The Live Passion of the Christ in Balmaseda is one of the most well known in Spain, and although it is religious in character, it’s a great way to learn about the town’s cultural identity.
Spain has a way with celebrating Easter that is as unique as it is famous. In almost all of Spain you will find Holy Week processions which can range from very serious silent processions to processions with music and people rushing from one side of town to the other to watch as many processions as possible. And while the processions and celebrations of Holy Week have an obvious religious nature, they also form an important part of the Spanish culture.
We recently learned about a special tradition in the town of Balmaseda in the province of Vizcaya in the Basque country. While we have never been to Balmaseda, we thought their tradition on Holy Friday was so special, that we had to share it with you (especially for those of you who might be in the area around Easter time!) In Balmaseda, they have a live reenactment of the last supper and the stations of the cross.
The idea of including a theatrical representation along with the procession of religious floats through the streets is not unique to Vizcaya, in fact in Málaga you can see a similar reenactment in Río Gordo. In Balmaseda, however, the tradition can be traced back to 1865. This is when we started to see consistent documentation of people accompanying the procession, presumably to make it more realistic and evoke more emotion from both bystanders and participants.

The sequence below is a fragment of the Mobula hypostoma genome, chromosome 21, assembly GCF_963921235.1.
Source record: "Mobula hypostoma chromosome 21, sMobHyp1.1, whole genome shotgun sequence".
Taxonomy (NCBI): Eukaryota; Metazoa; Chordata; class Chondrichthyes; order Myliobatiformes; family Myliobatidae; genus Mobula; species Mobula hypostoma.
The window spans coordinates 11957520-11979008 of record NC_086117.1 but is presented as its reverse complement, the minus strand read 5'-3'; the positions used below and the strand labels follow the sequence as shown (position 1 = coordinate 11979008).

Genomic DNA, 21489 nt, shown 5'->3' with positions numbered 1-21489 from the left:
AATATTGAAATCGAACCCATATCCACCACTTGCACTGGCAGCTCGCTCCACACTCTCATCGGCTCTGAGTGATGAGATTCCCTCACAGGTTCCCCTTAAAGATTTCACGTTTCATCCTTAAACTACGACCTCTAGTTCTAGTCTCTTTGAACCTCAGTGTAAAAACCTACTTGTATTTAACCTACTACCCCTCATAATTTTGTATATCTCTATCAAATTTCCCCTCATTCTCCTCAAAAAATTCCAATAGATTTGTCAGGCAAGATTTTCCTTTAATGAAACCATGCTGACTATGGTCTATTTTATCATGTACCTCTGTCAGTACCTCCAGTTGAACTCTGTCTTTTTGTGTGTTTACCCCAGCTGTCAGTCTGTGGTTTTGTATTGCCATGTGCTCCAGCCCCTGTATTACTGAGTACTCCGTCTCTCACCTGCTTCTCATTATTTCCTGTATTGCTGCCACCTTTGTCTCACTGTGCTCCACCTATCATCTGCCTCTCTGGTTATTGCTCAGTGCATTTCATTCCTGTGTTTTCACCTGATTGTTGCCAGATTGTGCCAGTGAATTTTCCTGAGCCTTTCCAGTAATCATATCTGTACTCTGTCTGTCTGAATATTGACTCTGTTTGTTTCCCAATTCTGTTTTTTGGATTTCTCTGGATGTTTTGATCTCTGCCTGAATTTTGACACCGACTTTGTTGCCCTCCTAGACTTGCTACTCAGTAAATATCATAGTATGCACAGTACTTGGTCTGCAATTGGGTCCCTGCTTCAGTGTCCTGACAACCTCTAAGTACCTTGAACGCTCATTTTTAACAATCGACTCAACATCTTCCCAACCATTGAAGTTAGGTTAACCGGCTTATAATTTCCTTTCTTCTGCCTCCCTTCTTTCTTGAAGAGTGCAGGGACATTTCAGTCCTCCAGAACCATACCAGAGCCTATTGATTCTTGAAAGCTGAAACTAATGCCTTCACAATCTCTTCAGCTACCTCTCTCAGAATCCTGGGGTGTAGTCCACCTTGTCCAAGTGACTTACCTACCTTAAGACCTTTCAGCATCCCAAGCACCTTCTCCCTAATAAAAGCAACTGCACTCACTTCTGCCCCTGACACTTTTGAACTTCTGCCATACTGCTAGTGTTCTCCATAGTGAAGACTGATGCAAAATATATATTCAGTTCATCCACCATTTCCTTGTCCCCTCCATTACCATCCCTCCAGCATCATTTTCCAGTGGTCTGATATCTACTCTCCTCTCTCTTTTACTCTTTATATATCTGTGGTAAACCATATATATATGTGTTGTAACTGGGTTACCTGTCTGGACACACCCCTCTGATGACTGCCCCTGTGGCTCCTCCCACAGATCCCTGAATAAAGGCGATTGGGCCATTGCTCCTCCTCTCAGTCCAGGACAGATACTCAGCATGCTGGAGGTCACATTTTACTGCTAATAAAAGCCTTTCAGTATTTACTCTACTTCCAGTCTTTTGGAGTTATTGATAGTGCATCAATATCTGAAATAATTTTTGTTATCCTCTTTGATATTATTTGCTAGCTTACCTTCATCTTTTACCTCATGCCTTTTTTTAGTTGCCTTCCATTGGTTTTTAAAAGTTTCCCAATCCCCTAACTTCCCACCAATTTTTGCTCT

As the years went by, more and more details were added to the theatrical part of these processions. In 1935, they added the court ruling of Pontius Pilate. In 1963 they represented the crucifixion for the first time, and in 1984 they added in the Last Supper. Currently there are more than 650 people who help to represent the Stations of the Cross and the Last Supper. It is an impressive show, and if you are interested in seeing some highlights, we’ve included a video from Good Friday 2013.
This is an amazing opportunity to experience Holy Week in a unique way. As we mentioned, although this is a religious procession and theatrical representation, it is interesting for tourists and locals alike in terms of tradition and local culture. If you are interested in learning more about attending this year’s procession and living representation of the stations of the cross, please visit the website.